Inside 58-year-old lighting empire

Businessman Mukesh Desai. [Denish Ochieng, Standard]

We have seen family businesses come and go, some ended by internal feuds and others by changing customer tastes. Only a few have thrived through generations.

The script for Prafulchandra and Brothers Limited, established in 1964, is that of resilience, changing with times and maintaining a clear company and family vision.

Kalpesh Desai, the firm’s CEO, makes it clear that his job is to expand the business and steer it in terms of management and finances.

“The company started with a shop in Nairobi’s Kirinyaga Road, dealing only in electrical accessories. As the sons joined in, it expanded from supplying basic electricals to industrial electricals and outdoor lighting. The firm has further diversified into offering interior decor solutions such as floor tiling,” says Kalpesh on the firm’s steady expansion. 

Prafulchandra, which was started by two brothers, is now located at Parklands, Nairobi. 

Enterprise tells the story of how it started and has stood the test of time.  


Its director, Mukesh Prafulchandra Desai, says the firm is 100 per cent Kenyan-owned. 

“All our directors and shareholders are Kenyan and all are family members, we also have staff who are not part of the family,” he says. 

Mukesh adds that as long as there is unity amongst members, a family business is one of the best ventures to engage in.

“When you are an elder, you have to see that every family member is catered for and treated equally. It doesn’t make sense for some family members to earn more than others. Instead, you give them a target that if you do what is required of you, you will get a certain amount of returns.

“You should make the family members aware that if they give their best it is for their own benefit and the company’s good. That if they make more profits, it will benefit them,” Mukesh explains.

Changing with the times

Since the 1960s, lighting has changed significantly. Back then, notes Kalpesh, lighting had designations. These included specifications for lighting in the various household or industrial spaces.

“Lighting has since become so trendy that it has no designation apart from certain areas like bathrooms where it is required to be IP rated,” he says. An IP rating represents the level of protection provided by a device against the intrusion of solid objects and liquids.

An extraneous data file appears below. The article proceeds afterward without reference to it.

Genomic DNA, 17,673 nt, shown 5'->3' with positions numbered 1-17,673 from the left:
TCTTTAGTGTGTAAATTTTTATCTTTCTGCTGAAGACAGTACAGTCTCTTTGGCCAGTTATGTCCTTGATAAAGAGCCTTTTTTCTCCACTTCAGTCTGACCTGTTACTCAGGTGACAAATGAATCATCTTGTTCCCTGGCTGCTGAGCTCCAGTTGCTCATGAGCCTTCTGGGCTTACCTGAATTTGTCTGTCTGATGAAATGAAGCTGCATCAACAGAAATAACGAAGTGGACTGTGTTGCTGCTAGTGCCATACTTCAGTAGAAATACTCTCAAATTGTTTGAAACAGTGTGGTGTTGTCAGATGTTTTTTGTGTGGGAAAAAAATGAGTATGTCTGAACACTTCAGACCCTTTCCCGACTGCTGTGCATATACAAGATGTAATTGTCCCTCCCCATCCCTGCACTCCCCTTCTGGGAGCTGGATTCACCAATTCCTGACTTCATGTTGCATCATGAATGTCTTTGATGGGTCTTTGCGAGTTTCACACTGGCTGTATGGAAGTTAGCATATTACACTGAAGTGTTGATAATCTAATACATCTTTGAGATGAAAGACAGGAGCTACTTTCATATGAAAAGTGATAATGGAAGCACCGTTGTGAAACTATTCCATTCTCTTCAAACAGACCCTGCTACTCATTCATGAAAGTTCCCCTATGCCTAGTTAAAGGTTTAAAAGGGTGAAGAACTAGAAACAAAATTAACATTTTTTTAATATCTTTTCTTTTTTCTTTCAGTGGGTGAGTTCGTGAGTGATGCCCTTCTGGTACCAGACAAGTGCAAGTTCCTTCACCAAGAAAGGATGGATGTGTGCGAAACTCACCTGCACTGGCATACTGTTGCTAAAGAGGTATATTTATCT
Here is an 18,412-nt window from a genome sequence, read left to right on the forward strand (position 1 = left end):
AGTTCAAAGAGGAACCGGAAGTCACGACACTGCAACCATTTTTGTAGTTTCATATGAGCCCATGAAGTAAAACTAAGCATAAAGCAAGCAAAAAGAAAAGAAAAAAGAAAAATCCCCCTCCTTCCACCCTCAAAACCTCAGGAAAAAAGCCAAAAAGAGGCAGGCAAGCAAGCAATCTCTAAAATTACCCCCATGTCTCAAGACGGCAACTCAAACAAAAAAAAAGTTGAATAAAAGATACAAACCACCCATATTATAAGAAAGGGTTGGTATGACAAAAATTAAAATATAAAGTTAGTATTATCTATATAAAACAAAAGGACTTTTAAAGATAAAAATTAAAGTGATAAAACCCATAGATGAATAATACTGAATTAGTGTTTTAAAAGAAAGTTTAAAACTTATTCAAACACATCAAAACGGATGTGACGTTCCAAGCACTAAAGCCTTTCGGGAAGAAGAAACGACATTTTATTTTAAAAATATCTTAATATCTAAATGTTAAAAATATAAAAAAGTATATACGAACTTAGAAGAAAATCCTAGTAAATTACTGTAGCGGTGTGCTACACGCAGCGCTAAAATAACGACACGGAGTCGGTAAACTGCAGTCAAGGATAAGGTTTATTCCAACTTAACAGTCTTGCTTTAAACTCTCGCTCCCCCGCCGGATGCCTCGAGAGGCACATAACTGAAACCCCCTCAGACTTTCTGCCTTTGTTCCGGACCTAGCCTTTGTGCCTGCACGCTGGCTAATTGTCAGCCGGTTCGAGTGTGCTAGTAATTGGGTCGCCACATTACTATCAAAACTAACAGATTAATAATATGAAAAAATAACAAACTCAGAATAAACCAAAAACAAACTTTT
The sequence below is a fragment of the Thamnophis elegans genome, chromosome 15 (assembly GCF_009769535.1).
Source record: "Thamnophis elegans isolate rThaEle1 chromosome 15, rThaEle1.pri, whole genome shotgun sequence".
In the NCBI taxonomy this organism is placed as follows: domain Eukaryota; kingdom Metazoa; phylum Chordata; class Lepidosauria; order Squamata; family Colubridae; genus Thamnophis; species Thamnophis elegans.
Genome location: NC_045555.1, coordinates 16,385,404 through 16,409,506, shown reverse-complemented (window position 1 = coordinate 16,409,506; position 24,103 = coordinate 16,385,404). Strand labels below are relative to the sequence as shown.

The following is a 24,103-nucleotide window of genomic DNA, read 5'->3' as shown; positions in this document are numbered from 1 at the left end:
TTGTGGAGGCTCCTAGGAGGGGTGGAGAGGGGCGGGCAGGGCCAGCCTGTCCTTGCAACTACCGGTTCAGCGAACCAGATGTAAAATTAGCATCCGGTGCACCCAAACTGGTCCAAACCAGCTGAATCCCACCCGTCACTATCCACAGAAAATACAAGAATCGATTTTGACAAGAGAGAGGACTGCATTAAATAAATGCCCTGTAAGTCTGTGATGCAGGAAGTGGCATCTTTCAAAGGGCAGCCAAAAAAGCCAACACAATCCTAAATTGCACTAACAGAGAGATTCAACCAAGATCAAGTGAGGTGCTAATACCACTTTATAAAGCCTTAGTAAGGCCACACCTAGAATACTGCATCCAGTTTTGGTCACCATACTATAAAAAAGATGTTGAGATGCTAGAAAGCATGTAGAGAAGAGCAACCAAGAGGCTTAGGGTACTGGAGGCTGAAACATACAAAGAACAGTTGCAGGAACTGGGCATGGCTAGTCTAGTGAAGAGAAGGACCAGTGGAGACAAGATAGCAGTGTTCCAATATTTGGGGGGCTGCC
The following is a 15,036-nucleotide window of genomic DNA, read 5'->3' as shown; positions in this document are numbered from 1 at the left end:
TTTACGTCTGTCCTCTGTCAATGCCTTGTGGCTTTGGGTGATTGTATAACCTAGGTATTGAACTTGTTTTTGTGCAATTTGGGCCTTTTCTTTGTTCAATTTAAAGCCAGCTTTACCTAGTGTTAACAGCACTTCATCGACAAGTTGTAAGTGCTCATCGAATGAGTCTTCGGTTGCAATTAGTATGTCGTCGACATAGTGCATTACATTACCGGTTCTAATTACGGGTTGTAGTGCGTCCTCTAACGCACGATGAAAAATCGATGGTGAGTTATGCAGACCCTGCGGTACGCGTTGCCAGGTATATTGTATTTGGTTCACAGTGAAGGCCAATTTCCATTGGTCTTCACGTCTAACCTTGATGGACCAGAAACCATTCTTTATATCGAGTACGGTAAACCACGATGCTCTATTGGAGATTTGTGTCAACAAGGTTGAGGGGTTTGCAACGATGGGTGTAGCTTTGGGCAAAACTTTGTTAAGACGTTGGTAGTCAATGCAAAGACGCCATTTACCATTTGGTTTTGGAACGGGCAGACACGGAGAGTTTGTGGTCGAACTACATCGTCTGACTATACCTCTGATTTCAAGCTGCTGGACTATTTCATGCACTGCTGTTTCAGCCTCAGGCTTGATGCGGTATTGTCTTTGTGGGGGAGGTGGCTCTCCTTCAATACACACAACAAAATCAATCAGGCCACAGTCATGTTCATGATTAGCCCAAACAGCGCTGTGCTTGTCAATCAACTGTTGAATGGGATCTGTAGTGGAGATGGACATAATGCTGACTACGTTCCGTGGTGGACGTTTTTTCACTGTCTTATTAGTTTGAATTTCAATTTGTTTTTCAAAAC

“Otherwise, right now I could keep anything and everything anywhere. Lighting has really evolved from the basic traditional to current modern trends,” Kalpesh says.

One of these lighting trends is LEDs, which are very efficient in terms of power consumption, and heat dissipation.

According to Kalpesh, 85 per cent of their lighting products are imported. “Our lead concept has always been quality, our main source and partners are all over Europe. Also, there are challenges of taxes and duties are quite high compared to other countries, which almost doubles the price of products when they land in our warehouse.”

Kalpesh says another challenge is the availability of substandard products in the market.

Decision making 

Mukesh says they live according to the values their fathers passed down to them. “Whatever we do, we do it the right way. We still follow our fathers’ legacy that insisted on great customer service and quality.” 

When they make decisions, they do it as one and come to a decision only when everyone is satisfied.  

“In the family business, everyone is equal. The shareholding is equal and we make decisions only after consulting each other and everybody is happy,” says Mukesh. 

He says running a family business has its own challenges. Fortunately, their predecessors laid out the structures of how the business should be run.

“The rules are followed accordingly, our company has rules and visions on how we should run it.”

Mukesh, who is second generation in the business, says ensuring everyone is satisfied and united has kept them alive all these years. 

“The good thing about working with family is that it allows us to make instant decisions,” he adds.

Passing the baton

Mukesh points out that transition is the biggest problem facing many family businesses, but for them, succession has been smooth. 

“At the point where we have reached, succession has never been a problem to us, but we may face it in the future. I have two daughters who may not come here because they are in another field, but my brother’s children are taking business courses and they will be joining in,” he says.

He adds that succession has to be premeditated and done in a very structured manner.

“We were fortunate that when my father and uncle started the business they took us in and groomed us, I was working somewhere as an accountant but I was groomed to join the company. That is what we will be doing to our children who want to join the company,” Mukesh says. 

According to a 2021 global survey on family businesses by consultancy giant PwC, younger generations are strongly motivated by meaning and purpose when it comes to their career, and sometimes they struggle to find these qualities in family businesses.

Lessons learnt

Mukesh says after decades in business, he has learned that customers remain loyal only if you give them the right items, quality and pricing. 

Mukesh says many small enterprises fail due to expensive credit and mismanagement.

In conclusion, Mukesh notes that things like bureaucracy, poor knowledge, and lack of family cooperation can heavily impact a business.